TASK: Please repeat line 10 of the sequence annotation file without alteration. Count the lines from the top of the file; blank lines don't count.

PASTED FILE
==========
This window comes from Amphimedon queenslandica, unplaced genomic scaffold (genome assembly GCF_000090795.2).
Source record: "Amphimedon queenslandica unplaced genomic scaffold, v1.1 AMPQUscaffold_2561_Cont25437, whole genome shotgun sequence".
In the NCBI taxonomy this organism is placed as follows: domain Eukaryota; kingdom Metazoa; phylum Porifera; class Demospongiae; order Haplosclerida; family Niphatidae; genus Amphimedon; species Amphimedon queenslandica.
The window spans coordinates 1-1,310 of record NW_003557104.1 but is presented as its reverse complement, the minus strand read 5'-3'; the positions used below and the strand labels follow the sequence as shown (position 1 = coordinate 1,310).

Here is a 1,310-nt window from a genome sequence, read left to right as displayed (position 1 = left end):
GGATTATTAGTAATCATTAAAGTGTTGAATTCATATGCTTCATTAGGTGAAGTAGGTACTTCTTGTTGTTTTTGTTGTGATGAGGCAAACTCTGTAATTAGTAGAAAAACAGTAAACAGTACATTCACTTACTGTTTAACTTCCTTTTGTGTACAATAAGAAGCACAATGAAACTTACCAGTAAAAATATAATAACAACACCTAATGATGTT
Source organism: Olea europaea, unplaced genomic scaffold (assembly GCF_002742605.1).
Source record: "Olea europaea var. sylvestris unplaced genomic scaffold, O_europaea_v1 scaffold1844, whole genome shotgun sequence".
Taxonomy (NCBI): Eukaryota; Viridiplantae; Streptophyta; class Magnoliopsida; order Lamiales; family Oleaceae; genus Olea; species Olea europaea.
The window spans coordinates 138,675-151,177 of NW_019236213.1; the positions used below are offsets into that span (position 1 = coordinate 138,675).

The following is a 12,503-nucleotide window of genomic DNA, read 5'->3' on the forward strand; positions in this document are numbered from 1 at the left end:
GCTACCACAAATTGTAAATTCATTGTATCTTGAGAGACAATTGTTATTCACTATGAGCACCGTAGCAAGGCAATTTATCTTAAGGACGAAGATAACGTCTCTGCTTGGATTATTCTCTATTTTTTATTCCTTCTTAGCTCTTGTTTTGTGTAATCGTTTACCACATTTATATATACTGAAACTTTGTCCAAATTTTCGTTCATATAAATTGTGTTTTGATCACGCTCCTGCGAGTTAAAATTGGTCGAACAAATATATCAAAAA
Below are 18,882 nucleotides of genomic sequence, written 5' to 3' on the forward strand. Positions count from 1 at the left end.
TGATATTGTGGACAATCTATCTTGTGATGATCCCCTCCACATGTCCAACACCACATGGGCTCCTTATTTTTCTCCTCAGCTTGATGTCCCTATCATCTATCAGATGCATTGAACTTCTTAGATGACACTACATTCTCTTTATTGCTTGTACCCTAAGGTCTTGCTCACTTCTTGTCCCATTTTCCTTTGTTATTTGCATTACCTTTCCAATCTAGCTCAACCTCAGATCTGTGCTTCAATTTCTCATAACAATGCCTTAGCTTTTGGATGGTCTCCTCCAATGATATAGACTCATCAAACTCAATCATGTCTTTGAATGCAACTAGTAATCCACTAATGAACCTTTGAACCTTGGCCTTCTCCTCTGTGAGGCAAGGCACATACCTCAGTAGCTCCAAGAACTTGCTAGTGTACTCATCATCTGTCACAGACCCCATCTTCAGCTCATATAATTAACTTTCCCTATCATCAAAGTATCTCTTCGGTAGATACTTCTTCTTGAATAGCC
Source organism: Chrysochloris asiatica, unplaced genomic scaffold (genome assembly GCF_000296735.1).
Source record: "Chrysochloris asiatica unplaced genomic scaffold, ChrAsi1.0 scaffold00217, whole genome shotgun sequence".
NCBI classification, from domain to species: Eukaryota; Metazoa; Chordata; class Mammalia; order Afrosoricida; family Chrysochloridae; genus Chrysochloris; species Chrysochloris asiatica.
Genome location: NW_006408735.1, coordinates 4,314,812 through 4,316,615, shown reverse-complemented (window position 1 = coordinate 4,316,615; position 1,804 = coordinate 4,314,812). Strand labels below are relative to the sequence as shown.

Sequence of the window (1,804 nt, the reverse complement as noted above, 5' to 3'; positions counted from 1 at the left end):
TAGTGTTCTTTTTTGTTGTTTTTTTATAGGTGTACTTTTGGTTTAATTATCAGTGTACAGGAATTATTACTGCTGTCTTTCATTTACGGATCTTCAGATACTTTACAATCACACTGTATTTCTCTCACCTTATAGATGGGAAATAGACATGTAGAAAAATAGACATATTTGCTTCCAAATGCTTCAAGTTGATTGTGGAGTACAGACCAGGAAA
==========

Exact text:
The window spans coordinates 138,675-151,177 of NW_019236213.1; the positions used below are offsets into that span (position 1 = coordinate 138,675).